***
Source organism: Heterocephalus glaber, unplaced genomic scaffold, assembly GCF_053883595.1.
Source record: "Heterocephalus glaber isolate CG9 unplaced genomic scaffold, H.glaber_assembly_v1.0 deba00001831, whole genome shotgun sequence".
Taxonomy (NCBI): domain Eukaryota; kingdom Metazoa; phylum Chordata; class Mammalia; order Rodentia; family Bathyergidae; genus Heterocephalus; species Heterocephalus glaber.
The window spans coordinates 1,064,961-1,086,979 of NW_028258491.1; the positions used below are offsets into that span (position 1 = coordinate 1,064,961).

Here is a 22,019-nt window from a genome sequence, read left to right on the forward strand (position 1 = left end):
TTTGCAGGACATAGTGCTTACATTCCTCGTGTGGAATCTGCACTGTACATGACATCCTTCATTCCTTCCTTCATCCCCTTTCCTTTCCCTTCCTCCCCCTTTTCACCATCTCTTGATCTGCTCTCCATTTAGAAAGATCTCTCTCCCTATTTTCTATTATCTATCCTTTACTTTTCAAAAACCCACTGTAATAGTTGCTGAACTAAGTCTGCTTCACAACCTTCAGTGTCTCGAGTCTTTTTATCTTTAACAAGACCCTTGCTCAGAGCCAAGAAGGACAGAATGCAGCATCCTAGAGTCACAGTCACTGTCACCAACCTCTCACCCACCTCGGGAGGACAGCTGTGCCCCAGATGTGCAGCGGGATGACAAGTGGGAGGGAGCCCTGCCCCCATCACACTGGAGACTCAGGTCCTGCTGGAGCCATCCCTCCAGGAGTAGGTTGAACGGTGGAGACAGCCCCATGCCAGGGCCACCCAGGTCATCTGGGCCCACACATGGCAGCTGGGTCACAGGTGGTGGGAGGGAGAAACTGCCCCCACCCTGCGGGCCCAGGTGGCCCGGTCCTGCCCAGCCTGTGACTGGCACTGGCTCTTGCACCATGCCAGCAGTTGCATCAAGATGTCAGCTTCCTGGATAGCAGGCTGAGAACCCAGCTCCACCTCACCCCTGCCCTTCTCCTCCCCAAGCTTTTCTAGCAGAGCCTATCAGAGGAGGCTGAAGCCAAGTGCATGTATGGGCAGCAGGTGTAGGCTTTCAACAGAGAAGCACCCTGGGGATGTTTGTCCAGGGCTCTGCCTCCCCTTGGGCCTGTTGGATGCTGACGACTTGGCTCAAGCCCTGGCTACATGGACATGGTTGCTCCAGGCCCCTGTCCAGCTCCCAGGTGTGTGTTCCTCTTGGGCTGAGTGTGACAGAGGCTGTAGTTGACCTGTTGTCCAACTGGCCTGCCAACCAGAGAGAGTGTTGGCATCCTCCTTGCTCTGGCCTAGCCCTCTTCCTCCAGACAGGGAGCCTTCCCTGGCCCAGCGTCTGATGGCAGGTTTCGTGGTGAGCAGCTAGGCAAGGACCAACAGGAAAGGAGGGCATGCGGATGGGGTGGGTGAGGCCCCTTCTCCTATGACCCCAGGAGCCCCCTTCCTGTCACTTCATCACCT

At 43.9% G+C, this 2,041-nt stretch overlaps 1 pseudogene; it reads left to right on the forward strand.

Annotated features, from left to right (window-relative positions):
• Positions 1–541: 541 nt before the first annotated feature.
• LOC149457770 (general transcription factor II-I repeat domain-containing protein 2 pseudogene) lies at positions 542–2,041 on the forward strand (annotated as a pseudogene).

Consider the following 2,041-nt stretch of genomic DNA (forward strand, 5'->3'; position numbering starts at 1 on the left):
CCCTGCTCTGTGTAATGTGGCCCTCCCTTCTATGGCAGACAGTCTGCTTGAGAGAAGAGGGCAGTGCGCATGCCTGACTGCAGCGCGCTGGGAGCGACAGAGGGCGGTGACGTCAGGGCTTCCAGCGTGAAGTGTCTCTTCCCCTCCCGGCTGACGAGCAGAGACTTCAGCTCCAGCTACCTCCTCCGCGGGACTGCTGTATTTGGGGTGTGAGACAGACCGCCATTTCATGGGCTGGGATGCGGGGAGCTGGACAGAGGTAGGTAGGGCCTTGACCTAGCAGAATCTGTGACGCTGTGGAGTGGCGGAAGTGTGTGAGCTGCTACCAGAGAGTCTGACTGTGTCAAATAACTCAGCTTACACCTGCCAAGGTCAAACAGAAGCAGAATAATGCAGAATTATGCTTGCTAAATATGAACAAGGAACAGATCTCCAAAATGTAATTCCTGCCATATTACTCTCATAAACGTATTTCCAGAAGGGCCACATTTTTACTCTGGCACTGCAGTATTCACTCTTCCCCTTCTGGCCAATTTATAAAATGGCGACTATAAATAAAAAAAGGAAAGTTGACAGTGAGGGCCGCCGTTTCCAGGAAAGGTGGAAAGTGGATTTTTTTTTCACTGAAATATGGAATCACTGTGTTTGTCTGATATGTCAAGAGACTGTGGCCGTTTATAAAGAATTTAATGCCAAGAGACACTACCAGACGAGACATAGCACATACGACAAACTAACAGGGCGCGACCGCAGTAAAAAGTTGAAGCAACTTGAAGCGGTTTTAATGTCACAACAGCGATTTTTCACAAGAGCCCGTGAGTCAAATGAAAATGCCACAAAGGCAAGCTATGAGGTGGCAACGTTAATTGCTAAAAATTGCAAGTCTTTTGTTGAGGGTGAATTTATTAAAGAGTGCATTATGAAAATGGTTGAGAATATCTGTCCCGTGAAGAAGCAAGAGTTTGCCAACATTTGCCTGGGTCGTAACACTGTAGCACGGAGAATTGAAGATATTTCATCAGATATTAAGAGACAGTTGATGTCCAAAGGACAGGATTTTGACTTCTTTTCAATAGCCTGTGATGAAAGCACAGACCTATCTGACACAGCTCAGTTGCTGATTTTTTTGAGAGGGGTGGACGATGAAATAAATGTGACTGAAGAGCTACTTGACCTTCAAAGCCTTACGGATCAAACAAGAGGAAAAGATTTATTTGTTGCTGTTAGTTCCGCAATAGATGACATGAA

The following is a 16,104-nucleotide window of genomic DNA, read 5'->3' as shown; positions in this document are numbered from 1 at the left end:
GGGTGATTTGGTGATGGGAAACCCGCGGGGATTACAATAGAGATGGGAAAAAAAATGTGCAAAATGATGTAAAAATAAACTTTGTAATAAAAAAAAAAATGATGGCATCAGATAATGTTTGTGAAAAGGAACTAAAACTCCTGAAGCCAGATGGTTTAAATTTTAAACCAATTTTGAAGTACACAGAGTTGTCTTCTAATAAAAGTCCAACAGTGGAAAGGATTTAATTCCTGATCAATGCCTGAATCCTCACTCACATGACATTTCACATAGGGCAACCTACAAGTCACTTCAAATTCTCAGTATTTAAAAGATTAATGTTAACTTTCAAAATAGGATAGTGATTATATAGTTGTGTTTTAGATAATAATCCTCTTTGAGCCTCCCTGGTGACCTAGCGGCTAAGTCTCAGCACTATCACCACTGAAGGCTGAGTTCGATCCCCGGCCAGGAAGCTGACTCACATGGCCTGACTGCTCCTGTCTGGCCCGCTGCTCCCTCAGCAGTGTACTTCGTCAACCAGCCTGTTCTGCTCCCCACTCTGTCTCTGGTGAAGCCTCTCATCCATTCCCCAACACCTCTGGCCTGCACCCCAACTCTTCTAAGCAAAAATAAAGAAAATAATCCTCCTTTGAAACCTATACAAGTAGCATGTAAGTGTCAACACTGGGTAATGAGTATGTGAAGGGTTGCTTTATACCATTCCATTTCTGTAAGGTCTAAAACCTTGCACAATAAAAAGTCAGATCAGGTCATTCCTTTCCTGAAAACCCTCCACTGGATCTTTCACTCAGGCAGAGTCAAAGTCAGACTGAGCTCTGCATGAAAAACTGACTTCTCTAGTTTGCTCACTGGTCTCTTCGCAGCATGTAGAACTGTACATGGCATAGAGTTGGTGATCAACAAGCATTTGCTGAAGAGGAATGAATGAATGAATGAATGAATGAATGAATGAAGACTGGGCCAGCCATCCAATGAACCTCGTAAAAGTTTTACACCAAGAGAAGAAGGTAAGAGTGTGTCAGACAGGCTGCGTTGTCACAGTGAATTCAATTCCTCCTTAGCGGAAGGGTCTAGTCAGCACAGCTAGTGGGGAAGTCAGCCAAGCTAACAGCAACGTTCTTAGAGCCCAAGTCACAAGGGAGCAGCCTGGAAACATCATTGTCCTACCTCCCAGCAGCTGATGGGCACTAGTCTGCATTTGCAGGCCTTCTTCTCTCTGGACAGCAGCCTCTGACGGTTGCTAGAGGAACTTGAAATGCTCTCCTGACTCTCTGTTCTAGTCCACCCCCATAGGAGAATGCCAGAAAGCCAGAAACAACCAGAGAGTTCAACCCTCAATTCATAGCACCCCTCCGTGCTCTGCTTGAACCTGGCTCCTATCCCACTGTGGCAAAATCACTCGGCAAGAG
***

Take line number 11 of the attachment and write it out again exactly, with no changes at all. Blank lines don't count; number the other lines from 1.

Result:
Consider the following 2,041-nt stretch of genomic DNA (forward strand, 5'->3'; position numbering starts at 1 on the left):